Yucca: It's that shoe that's been worn in just the right way that it fits your foot perfectly?

Mark: Right. Exactly right.

Yucca: So why don't we get it to some of the things that folks could play with a little bit with their ritual. And before we do want to remind folks about the episode that we did on the Critic Voice. Because this is one of those times where the critic, we talked about ritual a lot in that episode, that the credit really raises its its head to, to tell you everything that it thinks and it's all bad, so don't worry about it.

Mark: I would encourage people that are new to ritual to listen to that episode before before embarking on a ritual practice, because I think it'll help give you more permission and a little more freedom from that Critic Voice, and also kind of give you all the warnings about the sorts of tricks that it might try to spring on you.

Yucca: Yeah.

So given that Let's talk about some of the things that folks can try. So both from people who are just starting a practice and maybe people who want to experiment and add new things into their already existing practice.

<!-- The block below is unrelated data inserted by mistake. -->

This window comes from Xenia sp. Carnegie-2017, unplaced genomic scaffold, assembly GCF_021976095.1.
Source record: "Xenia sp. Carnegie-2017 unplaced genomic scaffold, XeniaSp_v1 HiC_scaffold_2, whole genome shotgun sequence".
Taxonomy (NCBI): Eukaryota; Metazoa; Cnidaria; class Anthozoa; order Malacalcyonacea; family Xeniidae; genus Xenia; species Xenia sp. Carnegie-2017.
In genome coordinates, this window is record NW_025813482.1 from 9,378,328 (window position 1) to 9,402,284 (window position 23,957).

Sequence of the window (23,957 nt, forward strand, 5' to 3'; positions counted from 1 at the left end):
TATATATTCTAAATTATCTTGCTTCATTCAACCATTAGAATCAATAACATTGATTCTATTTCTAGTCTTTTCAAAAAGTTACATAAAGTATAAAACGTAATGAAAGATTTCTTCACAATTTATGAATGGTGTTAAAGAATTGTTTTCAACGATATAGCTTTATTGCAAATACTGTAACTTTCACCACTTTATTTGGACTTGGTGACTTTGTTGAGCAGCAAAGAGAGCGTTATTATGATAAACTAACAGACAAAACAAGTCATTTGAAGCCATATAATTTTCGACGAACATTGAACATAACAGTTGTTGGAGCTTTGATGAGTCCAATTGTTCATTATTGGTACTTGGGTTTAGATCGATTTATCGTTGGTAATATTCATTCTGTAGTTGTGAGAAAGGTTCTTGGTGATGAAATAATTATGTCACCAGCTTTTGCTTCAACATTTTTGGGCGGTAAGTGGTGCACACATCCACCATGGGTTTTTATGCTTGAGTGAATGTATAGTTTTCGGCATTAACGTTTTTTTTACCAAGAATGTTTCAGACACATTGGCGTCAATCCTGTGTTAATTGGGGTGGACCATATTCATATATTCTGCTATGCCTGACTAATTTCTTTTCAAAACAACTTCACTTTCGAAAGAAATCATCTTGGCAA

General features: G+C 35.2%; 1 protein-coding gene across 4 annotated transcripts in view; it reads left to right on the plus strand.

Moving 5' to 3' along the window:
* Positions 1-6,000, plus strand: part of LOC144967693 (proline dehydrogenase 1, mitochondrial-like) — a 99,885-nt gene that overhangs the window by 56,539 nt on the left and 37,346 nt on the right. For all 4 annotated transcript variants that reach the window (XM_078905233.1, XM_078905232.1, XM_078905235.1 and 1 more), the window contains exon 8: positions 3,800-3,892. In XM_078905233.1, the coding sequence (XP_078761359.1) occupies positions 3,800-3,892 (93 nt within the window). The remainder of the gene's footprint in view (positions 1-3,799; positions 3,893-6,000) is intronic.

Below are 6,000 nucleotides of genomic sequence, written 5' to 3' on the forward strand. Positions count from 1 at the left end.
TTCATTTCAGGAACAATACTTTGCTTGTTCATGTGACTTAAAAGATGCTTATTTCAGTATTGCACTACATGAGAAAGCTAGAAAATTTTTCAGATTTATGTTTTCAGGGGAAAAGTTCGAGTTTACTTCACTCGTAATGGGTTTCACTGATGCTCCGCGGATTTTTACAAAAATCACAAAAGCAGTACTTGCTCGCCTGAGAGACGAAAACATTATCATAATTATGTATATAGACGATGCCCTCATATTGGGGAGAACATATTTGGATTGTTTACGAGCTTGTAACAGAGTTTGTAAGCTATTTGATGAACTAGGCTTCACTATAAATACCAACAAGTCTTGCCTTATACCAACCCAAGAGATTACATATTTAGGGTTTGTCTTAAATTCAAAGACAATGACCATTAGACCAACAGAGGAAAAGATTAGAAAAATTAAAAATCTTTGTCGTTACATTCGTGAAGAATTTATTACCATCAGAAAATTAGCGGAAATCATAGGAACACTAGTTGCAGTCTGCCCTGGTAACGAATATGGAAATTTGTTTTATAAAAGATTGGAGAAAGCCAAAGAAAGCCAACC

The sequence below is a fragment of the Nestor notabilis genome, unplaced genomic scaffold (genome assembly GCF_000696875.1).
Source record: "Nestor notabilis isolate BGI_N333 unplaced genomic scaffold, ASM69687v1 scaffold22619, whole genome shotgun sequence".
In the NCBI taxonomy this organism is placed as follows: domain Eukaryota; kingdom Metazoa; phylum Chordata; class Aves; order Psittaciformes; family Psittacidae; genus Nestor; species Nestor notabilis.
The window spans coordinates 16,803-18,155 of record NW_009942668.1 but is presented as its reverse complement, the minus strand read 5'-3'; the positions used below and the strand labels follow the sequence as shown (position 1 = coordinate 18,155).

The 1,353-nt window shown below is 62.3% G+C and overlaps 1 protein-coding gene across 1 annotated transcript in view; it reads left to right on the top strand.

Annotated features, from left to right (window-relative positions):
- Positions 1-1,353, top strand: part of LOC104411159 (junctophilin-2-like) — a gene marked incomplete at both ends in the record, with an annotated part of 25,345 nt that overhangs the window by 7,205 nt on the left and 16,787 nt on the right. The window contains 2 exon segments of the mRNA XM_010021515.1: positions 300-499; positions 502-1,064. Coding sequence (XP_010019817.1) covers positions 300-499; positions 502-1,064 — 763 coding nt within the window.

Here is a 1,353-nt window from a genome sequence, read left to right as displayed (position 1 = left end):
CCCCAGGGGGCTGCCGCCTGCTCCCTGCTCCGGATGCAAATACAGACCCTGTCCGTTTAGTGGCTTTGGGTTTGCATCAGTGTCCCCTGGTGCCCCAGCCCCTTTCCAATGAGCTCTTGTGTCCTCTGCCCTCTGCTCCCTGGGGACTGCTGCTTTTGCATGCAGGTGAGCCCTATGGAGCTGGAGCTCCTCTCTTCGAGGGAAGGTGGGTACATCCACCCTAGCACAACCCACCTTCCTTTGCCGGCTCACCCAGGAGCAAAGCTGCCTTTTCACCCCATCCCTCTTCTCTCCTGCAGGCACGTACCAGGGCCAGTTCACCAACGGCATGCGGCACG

Mark: Well, it all starts with intent, right? The only unsuccessful rituals that I have ever been associated with have been, I mean, fully unsuccessful. I've been to some rituals that were pretty unsuccessful, but the only ones that I've ever been to that were fully unsuccessful were ritual simply for the point of doing a ritual, they didn't have any intention behind them. Not even as simple an intention as to. Back up a little bit. There was a friend who would have parties and there was always a ritual at the party. Everyone dreaded it. And these rituals were never really much of anything other than that, they were rituals. And I always wondered why she didn't at least focus on having those rituals be about bringing together the people that were at the party.

You know, some, something that, that was doable within the context of those humans. So intention is very important, I think, you know, and if you're new to ritual work, maybe you don't bite off, you know, dealing with your childhood abuse, like

Yucca: Right away.